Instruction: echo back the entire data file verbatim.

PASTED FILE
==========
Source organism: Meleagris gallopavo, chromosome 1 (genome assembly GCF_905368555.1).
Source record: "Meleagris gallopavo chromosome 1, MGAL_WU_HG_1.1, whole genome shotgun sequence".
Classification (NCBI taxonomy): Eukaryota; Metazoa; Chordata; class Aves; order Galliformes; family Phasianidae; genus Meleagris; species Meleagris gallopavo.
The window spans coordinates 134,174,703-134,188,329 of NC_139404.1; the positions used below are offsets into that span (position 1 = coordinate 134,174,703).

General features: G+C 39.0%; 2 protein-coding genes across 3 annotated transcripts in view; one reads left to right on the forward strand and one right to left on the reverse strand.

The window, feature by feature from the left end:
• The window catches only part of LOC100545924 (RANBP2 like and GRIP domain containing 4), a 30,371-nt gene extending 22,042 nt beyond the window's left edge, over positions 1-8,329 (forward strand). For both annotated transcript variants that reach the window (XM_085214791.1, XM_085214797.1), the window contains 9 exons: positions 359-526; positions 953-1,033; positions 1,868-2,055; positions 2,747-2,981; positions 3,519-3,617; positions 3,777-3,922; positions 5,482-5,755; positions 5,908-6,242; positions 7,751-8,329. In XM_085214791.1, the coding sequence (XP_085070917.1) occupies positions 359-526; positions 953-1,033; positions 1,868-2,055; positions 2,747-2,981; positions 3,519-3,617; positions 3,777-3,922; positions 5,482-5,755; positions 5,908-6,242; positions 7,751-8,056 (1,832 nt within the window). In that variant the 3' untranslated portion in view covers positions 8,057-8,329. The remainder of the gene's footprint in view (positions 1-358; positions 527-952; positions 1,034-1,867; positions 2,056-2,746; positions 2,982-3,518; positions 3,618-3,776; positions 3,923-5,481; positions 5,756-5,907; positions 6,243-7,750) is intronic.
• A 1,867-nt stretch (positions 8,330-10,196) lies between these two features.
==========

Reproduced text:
Source organism: Meleagris gallopavo, chromosome 1 (genome assembly GCF_905368555.1).
Source record: "Meleagris gallopavo chromosome 1, MGAL_WU_HG_1.1, whole genome shotgun sequence".
Classification (NCBI taxonomy): Eukaryota; Metazoa; Chordata; class Aves; order Galliformes; family Phasianidae; genus Meleagris; species Meleagris gallopavo.
The window spans coordinates 134,174,703-134,188,329 of NC_139404.1; the positions used below are offsets into that span (position 1 = coordinate 134,174,703).

General features: G+C 39.0%; 2 protein-coding genes across 3 annotated transcripts in view; one reads left to right on the forward strand and one right to left on the reverse strand.

The window, feature by feature from the left end:
• The window catches only part of LOC100545924 (RANBP2 like and GRIP domain containing 4), a 30,371-nt gene extending 22,042 nt beyond the window's left edge, over positions 1-8,329 (forward strand). For both annotated transcript variants that reach the window (XM_085214791.1, XM_085214797.1), the window contains 9 exons: positions 359-526; positions 953-1,033; positions 1,868-2,055; positions 2,747-2,981; positions 3,519-3,617; positions 3,777-3,922; positions 5,482-5,755; positions 5,908-6,242; positions 7,751-8,329. In XM_085214791.1, the coding sequence (XP_085070917.1) occupies positions 359-526; positions 953-1,033; positions 1,868-2,055; positions 2,747-2,981; positions 3,519-3,617; positions 3,777-3,922; positions 5,482-5,755; positions 5,908-6,242; positions 7,751-8,056 (1,832 nt within the window). In that variant the 3' untranslated portion in view covers positions 8,057-8,329. The remainder of the gene's footprint in view (positions 1-358; positions 527-952; positions 1,034-1,867; positions 2,056-2,746; positions 2,982-3,518; positions 3,618-3,776; positions 3,923-5,481; positions 5,756-5,907; positions 6,243-7,750) is intronic.
• A 1,867-nt stretch (positions 8,330-10,196) lies between these two features.